In other business, the Selectmen heard complaints from residents of Elizabeth Way with concerns about a resident receiving a permit for logging operations on his 20+ acre property. Residents asserted that the logging would violate the covenant of the Deer Track Estates development, that the property owner – Paul Raffa – did not properly notify abutters within 200 feet of the area to be cleared, and that the logging constituted a commercial activity, prohibited under Auburn zoning laws .
According to Town Manager Julie Jacobson, the logging permit is issued by the state, not the Town. She also explained that the logging falls under “extensive use” not commercial use per Town zoning laws. As for the covenants, those would need to be addressed through whatever remedies were stipulated in the covenants, or potentially in land court.
Further confounding the situation is that the property owned by Raffa – variously numbered 16, 18 and 23 Elizabeth Dr – is located in Auburn, Oxford and Millbury, so jurisdiction becomes a question. No action was taken by Selectmen on the item.
Selectmen heard a nuisance dog complaint. According to Det. Sgt. Richard Mills and Animal Control Officer Aimee Contois, two husky-like dogs named Molly and Malika have been running around the Chestnut St.- White Terrace-Adella area over the past 13 months. Despite efforts by the dogs’ owner, Benjamin Ellis, to contain the dogs, they are adept at escaping.
Det. Sgt. Mills detailed at least six calls to police and animal control regarding the dogs. In the initial complaint, a woman walking her dog back in July 2014 claimed the dogs were running loose, and one bit her dog. All was quiet until April 2015, when a string of complaints came in. Most were complaints about the dogs running free, but several were more involved.
On May 13, a neighborhood resident called animal control when one of the dogs became stuck in the resident’s pool. On August 24, an Oxford St. N. resident went to Inspectional Services to file a complaint that the dogs had gotten into his yard and killed several chickens. The resident presented pictures along with remnants of the chickens as evidence.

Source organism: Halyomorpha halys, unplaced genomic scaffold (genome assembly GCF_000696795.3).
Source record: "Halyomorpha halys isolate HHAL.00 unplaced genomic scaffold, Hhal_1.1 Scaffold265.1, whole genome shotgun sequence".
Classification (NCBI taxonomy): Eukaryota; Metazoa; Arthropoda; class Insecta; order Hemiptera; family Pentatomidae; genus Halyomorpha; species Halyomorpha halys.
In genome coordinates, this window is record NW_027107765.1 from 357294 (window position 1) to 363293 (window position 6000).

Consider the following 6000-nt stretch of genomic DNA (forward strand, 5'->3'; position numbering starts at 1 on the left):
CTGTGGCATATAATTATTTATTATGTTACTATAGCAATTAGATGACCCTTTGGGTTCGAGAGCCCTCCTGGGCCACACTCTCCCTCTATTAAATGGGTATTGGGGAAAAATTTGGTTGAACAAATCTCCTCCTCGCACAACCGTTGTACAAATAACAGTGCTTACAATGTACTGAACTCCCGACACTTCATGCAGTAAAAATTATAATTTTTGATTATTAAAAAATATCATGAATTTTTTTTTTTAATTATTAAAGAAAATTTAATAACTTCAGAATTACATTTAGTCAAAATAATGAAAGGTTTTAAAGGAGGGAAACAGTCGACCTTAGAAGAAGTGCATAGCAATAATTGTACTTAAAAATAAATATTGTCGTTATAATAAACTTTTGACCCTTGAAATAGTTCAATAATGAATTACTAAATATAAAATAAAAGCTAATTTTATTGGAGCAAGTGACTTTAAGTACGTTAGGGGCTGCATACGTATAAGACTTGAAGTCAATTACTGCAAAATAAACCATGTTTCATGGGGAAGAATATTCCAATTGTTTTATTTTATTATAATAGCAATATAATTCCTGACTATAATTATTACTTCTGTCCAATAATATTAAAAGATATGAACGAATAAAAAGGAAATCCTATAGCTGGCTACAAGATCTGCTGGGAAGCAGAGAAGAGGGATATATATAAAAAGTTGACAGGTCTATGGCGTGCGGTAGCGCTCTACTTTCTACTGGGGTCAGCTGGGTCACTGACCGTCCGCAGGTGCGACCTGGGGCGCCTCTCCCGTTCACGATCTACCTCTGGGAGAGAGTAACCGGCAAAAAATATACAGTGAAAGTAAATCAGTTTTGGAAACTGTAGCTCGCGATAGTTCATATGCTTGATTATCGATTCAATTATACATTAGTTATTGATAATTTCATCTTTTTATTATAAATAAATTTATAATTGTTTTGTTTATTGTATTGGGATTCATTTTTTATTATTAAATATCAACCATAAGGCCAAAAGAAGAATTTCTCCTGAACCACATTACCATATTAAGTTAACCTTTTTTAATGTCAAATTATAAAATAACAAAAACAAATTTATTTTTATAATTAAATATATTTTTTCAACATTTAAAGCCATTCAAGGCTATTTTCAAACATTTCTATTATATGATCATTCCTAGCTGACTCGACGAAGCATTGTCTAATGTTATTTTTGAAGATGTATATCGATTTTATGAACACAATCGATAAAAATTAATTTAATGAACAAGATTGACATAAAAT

In all, the owners were issued 8 citations for violating the leash law, 6 of which remain outstanding. Contois recommended that the dogs be restrained inside the house when the dog owners are not home, that they be supervised when outside, and that he reinforce the yard with fencing and concrete to prevent the dogs escaping. A violation of these terms within 2 years of the order would result in the dogs being removed from Auburn as nuisance dogs.
Given the chance to speak, Ellis said he agreed with everything Contois recommended, and stated he would comply with all the orders and pay the citations. He did question whether his dogs were responsible for all the reports, as he asserted there was a lookalike pair of huskies running around, as well. But in the end he agreed the dogs were “out of control” as far as getting loose and he would do more to confine the dogs to his property.
“The dogs aren’t going to bite anyone. They’ve been around my two little kids their whole life and they’ve never been aggressive. They’re just a pain in the a**, excuse my language.”
Free Pet Clinic
Town Manager Julie Jacobson announced there will be a free pet clinic for seniors at the Auburn Senior Center on November 20 from 1-3pm. Second Chance Shelter received a grant to offer free checkups, rabies shots, distemper shots, nail trimming, heartworm testing and even a free toy (for the pet). The clinic is open only to seniors 60 and over.